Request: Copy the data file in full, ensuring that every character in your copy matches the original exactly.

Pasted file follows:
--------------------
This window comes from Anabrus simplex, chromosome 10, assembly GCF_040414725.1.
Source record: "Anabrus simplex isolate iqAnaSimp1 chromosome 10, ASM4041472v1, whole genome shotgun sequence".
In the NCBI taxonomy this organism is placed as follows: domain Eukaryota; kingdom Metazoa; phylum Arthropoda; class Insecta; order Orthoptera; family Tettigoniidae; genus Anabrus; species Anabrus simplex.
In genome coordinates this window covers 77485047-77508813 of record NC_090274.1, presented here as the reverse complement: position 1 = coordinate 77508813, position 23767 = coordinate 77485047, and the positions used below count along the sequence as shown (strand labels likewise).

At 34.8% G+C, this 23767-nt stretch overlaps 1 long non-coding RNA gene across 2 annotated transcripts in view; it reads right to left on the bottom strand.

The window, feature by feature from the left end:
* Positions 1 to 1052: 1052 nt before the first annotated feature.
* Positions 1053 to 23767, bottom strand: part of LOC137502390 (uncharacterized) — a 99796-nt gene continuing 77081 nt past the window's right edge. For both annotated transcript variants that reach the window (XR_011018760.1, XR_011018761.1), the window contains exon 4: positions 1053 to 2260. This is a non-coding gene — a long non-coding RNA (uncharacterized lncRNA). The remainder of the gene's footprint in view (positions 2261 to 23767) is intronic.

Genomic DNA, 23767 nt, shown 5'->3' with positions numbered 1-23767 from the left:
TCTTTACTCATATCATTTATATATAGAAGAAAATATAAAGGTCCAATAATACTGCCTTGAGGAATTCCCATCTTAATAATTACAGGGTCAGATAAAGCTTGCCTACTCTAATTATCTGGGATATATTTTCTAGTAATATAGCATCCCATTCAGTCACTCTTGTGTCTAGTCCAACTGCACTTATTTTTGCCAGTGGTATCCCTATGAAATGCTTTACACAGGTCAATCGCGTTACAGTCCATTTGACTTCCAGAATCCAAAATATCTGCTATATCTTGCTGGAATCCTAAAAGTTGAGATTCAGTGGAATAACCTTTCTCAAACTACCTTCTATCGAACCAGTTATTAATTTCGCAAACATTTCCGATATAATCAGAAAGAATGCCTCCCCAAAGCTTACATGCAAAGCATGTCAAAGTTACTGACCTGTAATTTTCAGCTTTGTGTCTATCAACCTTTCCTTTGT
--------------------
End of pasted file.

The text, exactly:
This window comes from Anabrus simplex, chromosome 10, assembly GCF_040414725.1.
Source record: "Anabrus simplex isolate iqAnaSimp1 chromosome 10, ASM4041472v1, whole genome shotgun sequence".
In the NCBI taxonomy this organism is placed as follows: domain Eukaryota; kingdom Metazoa; phylum Arthropoda; class Insecta; order Orthoptera; family Tettigoniidae; genus Anabrus; species Anabrus simplex.
In genome coordinates this window covers 77485047-77508813 of record NC_090274.1, presented here as the reverse complement: position 1 = coordinate 77508813, position 23767 = coordinate 77485047, and the positions used below count along the sequence as shown (strand labels likewise).

At 34.8% G+C, this 23767-nt stretch overlaps 1 long non-coding RNA gene across 2 annotated transcripts in view; it reads right to left on the bottom strand.

The window, feature by feature from the left end:
* Positions 1 to 1052: 1052 nt before the first annotated feature.
* Positions 1053 to 23767, bottom strand: part of LOC137502390 (uncharacterized) — a 99796-nt gene continuing 77081 nt past the window's right edge. For both annotated transcript variants that reach the window (XR_011018760.1, XR_011018761.1), the window contains exon 4: positions 1053 to 2260. This is a non-coding gene — a long non-coding RNA (uncharacterized lncRNA). The remainder of the gene's footprint in view (positions 2261 to 23767) is intronic.

Genomic DNA, 23767 nt, shown 5'->3' with positions numbered 1-23767 from the left:
TCTTTACTCATATCATTTATATATAGAAGAAAATATAAAGGTCCAATAATACTGCCTTGAGGAATTCCCATCTTAATAATTACAGGGTCAGATAAAGCTTGCCTACTCTAATTATCTGGGATATATTTTCTAGTAATATAGCATCCCATTCAGTCACTCTTGTGTCTAGTCCAACTGCACTTATTTTTGCCAGTGGTATCCCTATGAAATGCTTTACACAGGTCAATCGCGTTACAGTCCATTTGACTTCCAGAATCCAAAATATCTGCTATATCTTGCTGGAATCCTAAAAGTTGAGATTCAGTGGAATAACCTTTCTCAAACTACCTTCTATCGAACCAGTTATTAATTTCGCAAACATTTCCGATATAATCAGAAAGAATGCCTCCCCAAAGCTTACATGCAAAGCATGTCAAAGTTACTGACCTGTAATTTTCAGCTTTGTGTCTATCAACCTTTCCTTTGT